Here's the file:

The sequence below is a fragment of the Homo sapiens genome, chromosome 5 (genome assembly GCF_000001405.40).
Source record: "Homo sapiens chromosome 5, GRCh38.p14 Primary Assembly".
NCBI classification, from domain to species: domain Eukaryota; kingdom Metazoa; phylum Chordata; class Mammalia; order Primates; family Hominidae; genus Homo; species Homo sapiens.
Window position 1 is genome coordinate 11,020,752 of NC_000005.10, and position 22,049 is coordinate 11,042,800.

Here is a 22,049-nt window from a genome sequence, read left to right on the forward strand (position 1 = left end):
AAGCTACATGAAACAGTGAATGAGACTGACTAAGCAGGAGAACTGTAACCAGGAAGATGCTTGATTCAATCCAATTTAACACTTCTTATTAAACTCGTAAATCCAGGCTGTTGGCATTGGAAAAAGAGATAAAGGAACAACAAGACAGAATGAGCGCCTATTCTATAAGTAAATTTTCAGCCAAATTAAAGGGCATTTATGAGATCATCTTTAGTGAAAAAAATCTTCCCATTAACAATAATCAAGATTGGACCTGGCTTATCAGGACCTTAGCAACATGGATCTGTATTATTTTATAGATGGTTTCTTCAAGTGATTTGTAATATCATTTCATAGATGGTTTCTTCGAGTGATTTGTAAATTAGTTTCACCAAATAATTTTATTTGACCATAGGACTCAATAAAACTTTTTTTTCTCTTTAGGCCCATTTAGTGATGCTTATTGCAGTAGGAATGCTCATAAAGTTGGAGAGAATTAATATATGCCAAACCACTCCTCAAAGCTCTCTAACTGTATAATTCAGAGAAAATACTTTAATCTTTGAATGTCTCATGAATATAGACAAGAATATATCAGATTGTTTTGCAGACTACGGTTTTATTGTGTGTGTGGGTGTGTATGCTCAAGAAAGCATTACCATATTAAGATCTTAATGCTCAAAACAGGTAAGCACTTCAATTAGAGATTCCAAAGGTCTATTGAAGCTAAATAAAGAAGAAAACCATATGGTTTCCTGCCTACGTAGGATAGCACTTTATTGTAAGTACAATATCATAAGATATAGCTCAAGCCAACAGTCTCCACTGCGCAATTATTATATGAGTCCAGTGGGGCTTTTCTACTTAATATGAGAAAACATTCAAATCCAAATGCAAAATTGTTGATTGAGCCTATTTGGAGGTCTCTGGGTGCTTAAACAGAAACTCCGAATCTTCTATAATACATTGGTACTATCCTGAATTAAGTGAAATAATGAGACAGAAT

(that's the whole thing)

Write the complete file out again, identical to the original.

The sequence below is a fragment of the Homo sapiens genome, chromosome 5 (genome assembly GCF_000001405.40).
Source record: "Homo sapiens chromosome 5, GRCh38.p14 Primary Assembly".
NCBI classification, from domain to species: domain Eukaryota; kingdom Metazoa; phylum Chordata; class Mammalia; order Primates; family Hominidae; genus Homo; species Homo sapiens.
Window position 1 is genome coordinate 11,020,752 of NC_000005.10, and position 22,049 is coordinate 11,042,800.

Here is a 22,049-nt window from a genome sequence, read left to right on the forward strand (position 1 = left end):
AAGCTACATGAAACAGTGAATGAGACTGACTAAGCAGGAGAACTGTAACCAGGAAGATGCTTGATTCAATCCAATTTAACACTTCTTATTAAACTCGTAAATCCAGGCTGTTGGCATTGGAAAAAGAGATAAAGGAACAACAAGACAGAATGAGCGCCTATTCTATAAGTAAATTTTCAGCCAAATTAAAGGGCATTTATGAGATCATCTTTAGTGAAAAAAATCTTCCCATTAACAATAATCAAGATTGGACCTGGCTTATCAGGACCTTAGCAACATGGATCTGTATTATTTTATAGATGGTTTCTTCAAGTGATTTGTAATATCATTTCATAGATGGTTTCTTCGAGTGATTTGTAAATTAGTTTCACCAAATAATTTTATTTGACCATAGGACTCAATAAAACTTTTTTTTCTCTTTAGGCCCATTTAGTGATGCTTATTGCAGTAGGAATGCTCATAAAGTTGGAGAGAATTAATATATGCCAAACCACTCCTCAAAGCTCTCTAACTGTATAATTCAGAGAAAATACTTTAATCTTTGAATGTCTCATGAATATAGACAAGAATATATCAGATTGTTTTGCAGACTACGGTTTTATTGTGTGTGTGGGTGTGTATGCTCAAGAAAGCATTACCATATTAAGATCTTAATGCTCAAAACAGGTAAGCACTTCAATTAGAGATTCCAAAGGTCTATTGAAGCTAAATAAAGAAGAAAACCATATGGTTTCCTGCCTACGTAGGATAGCACTTTATTGTAAGTACAATATCATAAGATATAGCTCAAGCCAACAGTCTCCACTGCGCAATTATTATATGAGTCCAGTGGGGCTTTTCTACTTAATATGAGAAAACATTCAAATCCAAATGCAAAATTGTTGATTGAGCCTATTTGGAGGTCTCTGGGTGCTTAAACAGAAACTCCGAATCTTCTATAATACATTGGTACTATCCTGAATTAAGTGAAATAATGAGACAGAAT